Available Now! (click cover)

America's Counter-Revolution
The Constitution Revisited

From the back cover:

This book challenges the assumption that the Constitution was a landmark in the struggle for liberty. Instead, Sheldon Richman argues, it was the product of a counter-revolution, a setback for the radicalism represented by America’s break with the British empire. Drawing on careful, credible historical scholarship and contemporary political analysis, Richman suggests that this counter-revolution was the work of conservatives who sought a nation of “power, consequence, and grandeur.” America’s Counter-Revolution makes a persuasive case that the Constitution was a victory not for liberty but for the agendas and interests of a militaristic, aristocratic, privilege-seeking ruling class.

Friday, April 05, 2013

TGIF: The Myth of Market Failure

When I say that market failure is a myth, I don’t mean to deny that ... regrettable situations can occur. I only mean to deny that they are peculiar to the market.
Read: "The Myth of Market Failure."

1 comment:

DJF said...

I know this goes in a bit different direction then the article but actually failure is one of the great features of free markets. Failure is what weeds out unwanted behavior.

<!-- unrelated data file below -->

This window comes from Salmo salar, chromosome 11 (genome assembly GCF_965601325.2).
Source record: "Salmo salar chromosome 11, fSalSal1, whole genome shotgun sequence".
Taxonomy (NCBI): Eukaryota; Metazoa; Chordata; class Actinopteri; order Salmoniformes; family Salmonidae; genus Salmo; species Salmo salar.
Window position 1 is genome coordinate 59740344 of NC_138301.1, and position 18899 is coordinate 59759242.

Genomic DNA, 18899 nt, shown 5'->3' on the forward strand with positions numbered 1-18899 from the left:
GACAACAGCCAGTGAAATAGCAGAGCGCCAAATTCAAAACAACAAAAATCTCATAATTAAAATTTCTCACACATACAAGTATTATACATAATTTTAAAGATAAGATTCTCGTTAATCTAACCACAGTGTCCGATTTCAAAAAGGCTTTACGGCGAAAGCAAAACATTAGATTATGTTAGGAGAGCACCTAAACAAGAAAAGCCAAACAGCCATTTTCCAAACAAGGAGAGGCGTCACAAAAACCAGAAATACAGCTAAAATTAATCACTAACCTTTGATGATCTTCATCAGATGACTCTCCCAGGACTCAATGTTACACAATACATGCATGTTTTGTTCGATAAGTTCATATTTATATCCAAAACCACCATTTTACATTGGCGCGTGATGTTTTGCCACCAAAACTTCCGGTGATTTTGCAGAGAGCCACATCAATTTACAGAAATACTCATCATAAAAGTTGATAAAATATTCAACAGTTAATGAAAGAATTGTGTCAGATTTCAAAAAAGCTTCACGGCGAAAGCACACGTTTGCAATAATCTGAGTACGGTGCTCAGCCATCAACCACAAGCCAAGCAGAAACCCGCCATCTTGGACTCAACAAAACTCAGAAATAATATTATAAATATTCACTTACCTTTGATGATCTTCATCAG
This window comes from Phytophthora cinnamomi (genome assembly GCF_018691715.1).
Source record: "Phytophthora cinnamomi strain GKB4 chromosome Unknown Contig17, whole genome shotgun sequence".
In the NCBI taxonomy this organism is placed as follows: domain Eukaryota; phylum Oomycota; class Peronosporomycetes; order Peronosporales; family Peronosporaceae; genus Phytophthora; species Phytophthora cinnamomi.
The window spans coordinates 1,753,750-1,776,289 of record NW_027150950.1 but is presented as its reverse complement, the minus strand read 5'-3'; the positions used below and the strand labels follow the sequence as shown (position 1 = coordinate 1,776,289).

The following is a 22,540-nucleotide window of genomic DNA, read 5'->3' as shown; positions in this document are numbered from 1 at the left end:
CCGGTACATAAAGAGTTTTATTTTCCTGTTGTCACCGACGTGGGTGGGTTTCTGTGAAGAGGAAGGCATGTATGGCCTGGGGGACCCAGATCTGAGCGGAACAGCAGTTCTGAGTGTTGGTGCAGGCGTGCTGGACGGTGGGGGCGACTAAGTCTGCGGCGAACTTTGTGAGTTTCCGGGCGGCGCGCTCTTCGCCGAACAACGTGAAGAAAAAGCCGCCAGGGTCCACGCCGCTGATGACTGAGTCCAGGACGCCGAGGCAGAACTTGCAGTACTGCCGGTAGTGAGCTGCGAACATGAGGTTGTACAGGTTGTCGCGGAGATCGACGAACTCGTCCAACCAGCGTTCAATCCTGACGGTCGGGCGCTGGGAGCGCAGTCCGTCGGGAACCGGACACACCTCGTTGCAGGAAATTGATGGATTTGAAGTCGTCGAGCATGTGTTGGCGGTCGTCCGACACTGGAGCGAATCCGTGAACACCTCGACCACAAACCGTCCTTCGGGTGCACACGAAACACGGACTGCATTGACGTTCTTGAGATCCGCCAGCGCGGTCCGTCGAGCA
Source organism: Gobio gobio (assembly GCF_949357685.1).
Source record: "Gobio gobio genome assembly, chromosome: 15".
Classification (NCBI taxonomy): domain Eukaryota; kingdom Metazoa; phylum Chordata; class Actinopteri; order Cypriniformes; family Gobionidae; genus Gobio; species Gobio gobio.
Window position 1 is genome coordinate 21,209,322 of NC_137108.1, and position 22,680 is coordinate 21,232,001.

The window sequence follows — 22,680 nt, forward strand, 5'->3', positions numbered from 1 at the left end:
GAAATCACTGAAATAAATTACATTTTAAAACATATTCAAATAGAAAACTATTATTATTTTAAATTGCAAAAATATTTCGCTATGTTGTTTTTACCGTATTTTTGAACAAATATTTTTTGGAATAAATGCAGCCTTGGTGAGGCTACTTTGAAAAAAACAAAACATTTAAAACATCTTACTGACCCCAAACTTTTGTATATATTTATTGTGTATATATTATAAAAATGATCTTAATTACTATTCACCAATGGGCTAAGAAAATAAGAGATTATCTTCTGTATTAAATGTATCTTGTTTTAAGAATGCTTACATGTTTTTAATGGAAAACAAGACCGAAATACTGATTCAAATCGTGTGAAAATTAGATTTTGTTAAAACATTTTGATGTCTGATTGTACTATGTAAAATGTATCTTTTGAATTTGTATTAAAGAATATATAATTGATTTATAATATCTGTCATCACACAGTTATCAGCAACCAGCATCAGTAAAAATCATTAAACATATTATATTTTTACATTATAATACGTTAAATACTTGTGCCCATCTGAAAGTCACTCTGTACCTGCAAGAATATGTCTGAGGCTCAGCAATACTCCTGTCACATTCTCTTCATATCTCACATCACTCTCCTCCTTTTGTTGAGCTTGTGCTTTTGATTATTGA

My plan to beat out Starbucks Coffee by creating a nationwide chain of shops selling onion flavored sour milkshakes is most likely going to fail and should fail, without failure I might keep on wasting my time/money and ruining my few customers stomachs

One of the big problems with government is that they often subsidize failure which hurts both wealth creation and customer satisfaction. Government failure is often because it forced failure on others, free market failure is because of your own failures and the quicker you read the signs and change the better you will be. We all fail at things and realizing that failure is not all bad is important to move on to something better.

So three cheers for failure, its part of what makes free markets great.